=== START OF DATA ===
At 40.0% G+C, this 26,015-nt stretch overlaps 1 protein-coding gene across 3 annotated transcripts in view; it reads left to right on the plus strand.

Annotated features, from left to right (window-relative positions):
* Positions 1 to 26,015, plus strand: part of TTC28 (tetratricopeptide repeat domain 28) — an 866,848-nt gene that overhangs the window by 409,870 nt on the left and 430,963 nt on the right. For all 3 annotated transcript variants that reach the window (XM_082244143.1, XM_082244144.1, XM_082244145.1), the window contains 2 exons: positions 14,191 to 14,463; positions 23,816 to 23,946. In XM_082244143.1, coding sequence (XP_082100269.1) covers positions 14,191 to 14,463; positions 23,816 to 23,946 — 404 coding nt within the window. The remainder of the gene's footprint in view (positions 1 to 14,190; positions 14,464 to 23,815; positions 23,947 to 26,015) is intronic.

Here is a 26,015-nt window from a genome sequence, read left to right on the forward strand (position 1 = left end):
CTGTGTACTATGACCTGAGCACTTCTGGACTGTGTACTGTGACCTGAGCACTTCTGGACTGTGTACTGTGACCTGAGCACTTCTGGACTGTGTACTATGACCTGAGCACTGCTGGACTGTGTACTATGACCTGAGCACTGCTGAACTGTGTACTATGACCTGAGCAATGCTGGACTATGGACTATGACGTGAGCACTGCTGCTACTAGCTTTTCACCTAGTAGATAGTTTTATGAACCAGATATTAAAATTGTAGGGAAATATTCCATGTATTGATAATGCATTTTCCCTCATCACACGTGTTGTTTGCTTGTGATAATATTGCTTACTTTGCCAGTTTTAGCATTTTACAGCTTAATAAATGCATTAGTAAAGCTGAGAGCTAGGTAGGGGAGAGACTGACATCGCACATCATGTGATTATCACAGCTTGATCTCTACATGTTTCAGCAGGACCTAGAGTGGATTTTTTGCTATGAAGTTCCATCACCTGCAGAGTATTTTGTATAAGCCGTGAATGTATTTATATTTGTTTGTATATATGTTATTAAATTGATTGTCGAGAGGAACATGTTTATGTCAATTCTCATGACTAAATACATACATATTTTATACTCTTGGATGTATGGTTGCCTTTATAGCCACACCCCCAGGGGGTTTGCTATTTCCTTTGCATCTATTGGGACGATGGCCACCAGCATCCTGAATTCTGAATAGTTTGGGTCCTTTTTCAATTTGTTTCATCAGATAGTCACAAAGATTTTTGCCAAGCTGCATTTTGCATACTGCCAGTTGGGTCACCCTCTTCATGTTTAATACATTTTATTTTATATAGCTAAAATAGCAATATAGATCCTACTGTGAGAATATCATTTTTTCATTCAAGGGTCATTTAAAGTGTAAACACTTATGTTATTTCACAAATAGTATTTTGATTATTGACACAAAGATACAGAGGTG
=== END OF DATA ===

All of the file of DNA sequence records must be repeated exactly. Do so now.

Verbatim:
At 40.0% G+C, this 26,015-nt stretch overlaps 1 protein-coding gene across 3 annotated transcripts in view; it reads left to right on the plus strand.

Annotated features, from left to right (window-relative positions):
* Positions 1 to 26,015, plus strand: part of TTC28 (tetratricopeptide repeat domain 28) — an 866,848-nt gene that overhangs the window by 409,870 nt on the left and 430,963 nt on the right. For all 3 annotated transcript variants that reach the window (XM_082244143.1, XM_082244144.1, XM_082244145.1), the window contains 2 exons: positions 14,191 to 14,463; positions 23,816 to 23,946. In XM_082244143.1, coding sequence (XP_082100269.1) covers positions 14,191 to 14,463; positions 23,816 to 23,946 — 404 coding nt within the window. The remainder of the gene's footprint in view (positions 1 to 14,190; positions 14,464 to 23,815; positions 23,947 to 26,015) is intronic.

Here is a 26,015-nt window from a genome sequence, read left to right on the forward strand (position 1 = left end):
CTGTGTACTATGACCTGAGCACTTCTGGACTGTGTACTGTGACCTGAGCACTTCTGGACTGTGTACTGTGACCTGAGCACTTCTGGACTGTGTACTATGACCTGAGCACTGCTGGACTGTGTACTATGACCTGAGCACTGCTGAACTGTGTACTATGACCTGAGCAATGCTGGACTATGGACTATGACGTGAGCACTGCTGCTACTAGCTTTTCACCTAGTAGATAGTTTTATGAACCAGATATTAAAATTGTAGGGAAATATTCCATGTATTGATAATGCATTTTCCCTCATCACACGTGTTGTTTGCTTGTGATAATATTGCTTACTTTGCCAGTTTTAGCATTTTACAGCTTAATAAATGCATTAGTAAAGCTGAGAGCTAGGTAGGGGAGAGACTGACATCGCACATCATGTGATTATCACAGCTTGATCTCTACATGTTTCAGCAGGACCTAGAGTGGATTTTTTGCTATGAAGTTCCATCACCTGCAGAGTATTTTGTATAAGCCGTGAATGTATTTATATTTGTTTGTATATATGTTATTAAATTGATTGTCGAGAGGAACATGTTTATGTCAATTCTCATGACTAAATACATACATATTTTATACTCTTGGATGTATGGTTGCCTTTATAGCCACACCCCCAGGGGGTTTGCTATTTCCTTTGCATCTATTGGGACGATGGCCACCAGCATCCTGAATTCTGAATAGTTTGGGTCCTTTTTCAATTTGTTTCATCAGATAGTCACAAAGATTTTTGCCAAGCTGCATTTTGCATACTGCCAGTTGGGTCACCCTCTTCATGTTTAATACATTTTATTTTATATAGCTAAAATAGCAATATAGATCCTACTGTGAGAATATCATTTTTTCATTCAAGGGTCATTTAAAGTGTAAACACTTATGTTATTTCACAAATAGTATTTTGATTATTGACACAAAGATACAGAGGTG